ROME — The north country was one of first New York regions to reopen in the wake of the near-total shutdown caused by the novel coronavirus pandemic, providing a glimmer of hope for communities across the state that are reeling from the economic fallout.
As we enter a new abnormal and businesses slowly begin to adapt to the restrictions and regulations in place due to the public health crisis, we have a significant opportunity to shape and develop the economic recovery of upstate New York.
In the north country, we can tap into new models for long-term growth and rethink the system on which we once depended.
We can start by employing a more circular approach to bolster local businesses and create new economic opportunities rather than simply drowning them in job-killing regulations.
As a member of the state Senate, I have been proud to fight in Albany for greater investment in the economic revitalization of our region.
As a longtime champion for economic development, I was pleased that the state invested nearly $68 million into promising businesses and projects in places such as Lowville, Massena, Castorland and Clifton as part of last year’s Regional Economic Development Council initiative.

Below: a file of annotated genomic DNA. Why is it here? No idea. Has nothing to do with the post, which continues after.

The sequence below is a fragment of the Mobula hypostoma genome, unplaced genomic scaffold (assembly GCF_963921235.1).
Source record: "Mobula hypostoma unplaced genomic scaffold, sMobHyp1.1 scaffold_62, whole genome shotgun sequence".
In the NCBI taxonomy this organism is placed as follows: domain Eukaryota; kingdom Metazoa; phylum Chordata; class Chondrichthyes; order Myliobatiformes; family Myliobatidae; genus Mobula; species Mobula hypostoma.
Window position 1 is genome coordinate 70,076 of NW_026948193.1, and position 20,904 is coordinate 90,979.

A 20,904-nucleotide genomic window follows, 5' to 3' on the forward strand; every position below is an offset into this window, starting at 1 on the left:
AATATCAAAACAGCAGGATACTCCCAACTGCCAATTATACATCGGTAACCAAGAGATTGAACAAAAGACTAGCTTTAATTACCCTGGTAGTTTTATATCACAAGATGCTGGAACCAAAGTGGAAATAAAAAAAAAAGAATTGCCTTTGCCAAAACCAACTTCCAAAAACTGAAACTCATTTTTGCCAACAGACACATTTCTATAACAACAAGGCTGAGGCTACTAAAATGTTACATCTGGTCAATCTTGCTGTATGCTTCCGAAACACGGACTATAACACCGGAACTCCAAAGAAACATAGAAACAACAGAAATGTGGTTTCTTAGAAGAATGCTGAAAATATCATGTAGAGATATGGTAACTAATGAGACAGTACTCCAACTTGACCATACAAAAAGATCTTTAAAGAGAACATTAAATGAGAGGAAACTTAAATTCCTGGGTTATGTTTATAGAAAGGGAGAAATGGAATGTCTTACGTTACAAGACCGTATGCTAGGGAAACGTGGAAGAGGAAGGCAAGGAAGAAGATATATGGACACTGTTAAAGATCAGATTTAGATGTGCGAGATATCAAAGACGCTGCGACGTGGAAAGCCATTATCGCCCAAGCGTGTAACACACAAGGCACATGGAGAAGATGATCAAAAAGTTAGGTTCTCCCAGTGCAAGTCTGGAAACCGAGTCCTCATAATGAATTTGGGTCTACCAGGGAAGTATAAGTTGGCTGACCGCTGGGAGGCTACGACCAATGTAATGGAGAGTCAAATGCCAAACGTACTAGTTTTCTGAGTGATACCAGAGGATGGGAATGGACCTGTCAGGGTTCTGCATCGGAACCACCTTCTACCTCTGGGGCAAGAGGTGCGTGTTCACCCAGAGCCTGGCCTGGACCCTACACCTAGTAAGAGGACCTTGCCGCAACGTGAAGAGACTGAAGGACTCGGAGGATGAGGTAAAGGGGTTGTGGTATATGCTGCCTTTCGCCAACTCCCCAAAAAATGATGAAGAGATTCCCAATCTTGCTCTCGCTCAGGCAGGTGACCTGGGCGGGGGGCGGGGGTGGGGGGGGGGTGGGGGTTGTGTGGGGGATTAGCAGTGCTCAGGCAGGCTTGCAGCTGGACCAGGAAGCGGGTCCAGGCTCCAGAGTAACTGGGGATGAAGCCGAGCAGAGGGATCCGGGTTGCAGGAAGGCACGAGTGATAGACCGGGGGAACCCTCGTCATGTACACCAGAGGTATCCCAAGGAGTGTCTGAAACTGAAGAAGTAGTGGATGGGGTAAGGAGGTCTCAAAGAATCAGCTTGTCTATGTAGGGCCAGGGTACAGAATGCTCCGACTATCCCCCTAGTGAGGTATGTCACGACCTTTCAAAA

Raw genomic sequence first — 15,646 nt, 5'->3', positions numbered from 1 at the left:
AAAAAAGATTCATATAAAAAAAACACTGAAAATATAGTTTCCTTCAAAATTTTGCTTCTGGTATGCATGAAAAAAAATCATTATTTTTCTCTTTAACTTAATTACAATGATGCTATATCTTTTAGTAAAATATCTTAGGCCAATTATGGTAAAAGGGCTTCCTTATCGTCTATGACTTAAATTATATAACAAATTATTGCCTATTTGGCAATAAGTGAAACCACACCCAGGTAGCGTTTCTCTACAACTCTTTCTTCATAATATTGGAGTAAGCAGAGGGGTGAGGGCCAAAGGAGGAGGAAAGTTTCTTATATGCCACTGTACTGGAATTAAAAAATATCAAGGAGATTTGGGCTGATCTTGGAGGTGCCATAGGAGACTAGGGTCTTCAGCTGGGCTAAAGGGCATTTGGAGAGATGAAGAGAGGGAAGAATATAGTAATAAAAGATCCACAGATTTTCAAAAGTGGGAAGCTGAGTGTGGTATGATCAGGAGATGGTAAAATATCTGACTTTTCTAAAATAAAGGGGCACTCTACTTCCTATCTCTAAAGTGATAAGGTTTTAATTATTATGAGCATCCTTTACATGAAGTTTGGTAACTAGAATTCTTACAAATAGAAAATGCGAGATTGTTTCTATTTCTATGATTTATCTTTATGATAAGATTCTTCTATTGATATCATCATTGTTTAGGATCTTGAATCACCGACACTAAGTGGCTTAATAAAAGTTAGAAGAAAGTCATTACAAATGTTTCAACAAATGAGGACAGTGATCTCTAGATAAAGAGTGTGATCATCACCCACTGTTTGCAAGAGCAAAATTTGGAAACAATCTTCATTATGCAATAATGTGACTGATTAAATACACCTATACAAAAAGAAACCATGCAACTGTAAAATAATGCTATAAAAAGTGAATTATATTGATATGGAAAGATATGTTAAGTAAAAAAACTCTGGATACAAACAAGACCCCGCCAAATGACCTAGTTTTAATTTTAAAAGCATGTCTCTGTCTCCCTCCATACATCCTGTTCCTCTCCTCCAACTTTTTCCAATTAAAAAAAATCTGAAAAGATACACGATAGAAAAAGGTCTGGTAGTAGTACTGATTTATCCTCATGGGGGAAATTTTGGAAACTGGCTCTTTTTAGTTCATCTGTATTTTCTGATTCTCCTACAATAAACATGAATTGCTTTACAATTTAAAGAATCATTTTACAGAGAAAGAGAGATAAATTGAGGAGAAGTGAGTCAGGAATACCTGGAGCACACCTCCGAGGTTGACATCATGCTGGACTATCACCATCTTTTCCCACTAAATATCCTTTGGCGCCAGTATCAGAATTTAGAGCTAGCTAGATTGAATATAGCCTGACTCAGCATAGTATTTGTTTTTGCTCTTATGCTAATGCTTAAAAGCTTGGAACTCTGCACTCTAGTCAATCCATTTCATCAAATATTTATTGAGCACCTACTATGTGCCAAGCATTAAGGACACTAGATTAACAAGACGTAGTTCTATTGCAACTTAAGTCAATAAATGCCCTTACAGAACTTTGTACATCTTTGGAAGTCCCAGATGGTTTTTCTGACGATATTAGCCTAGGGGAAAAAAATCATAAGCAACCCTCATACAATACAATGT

However, the coronavirus upended many of the industries that call the north country home and reminded us how much work still needs to be done to build a strong and resilient economy that works for all residents.
Meanwhile, many of the policy proposals pushed by in the Legislature in recent years carry a hefty price tag and burdensome regulations that our local businesses cannot afford right now.
Transitioning toward a more circular economy post-pandemic is one way that we can bridge that gap.
Instead of an economy that focuses largely on the production of disposable products, a circular economy focuses on reusing and recycling resources in a way that will help give them new life.
Keeping these products and materials in use longer would allow businesses across Jefferson, Lewis, St. Lawrence and Oneida counties to share resources in a way that would reduce costs, spark innovation and open new opportunities.
In fact, a recent study of the Great Lakes and St. Lawrence region found that putting the circular economy into practice could provide upward of $5 billion of economic benefits.
There will be no one-size-fits-all path to economic recovery for New York, and each region should work to strengthen its communities in a way that suits its businesses and residents best.
I believe that north country businesses can rise to the challenge of overcoming the harsh new economic conditions in which we find ourselves.
To help them get there, we all need to think through ways like the circular economy that can make upstate a leader in economic opportunity and sustainable growth.
Joseph A. Griffo, R-Rome, represents the 47th District in the state Senate.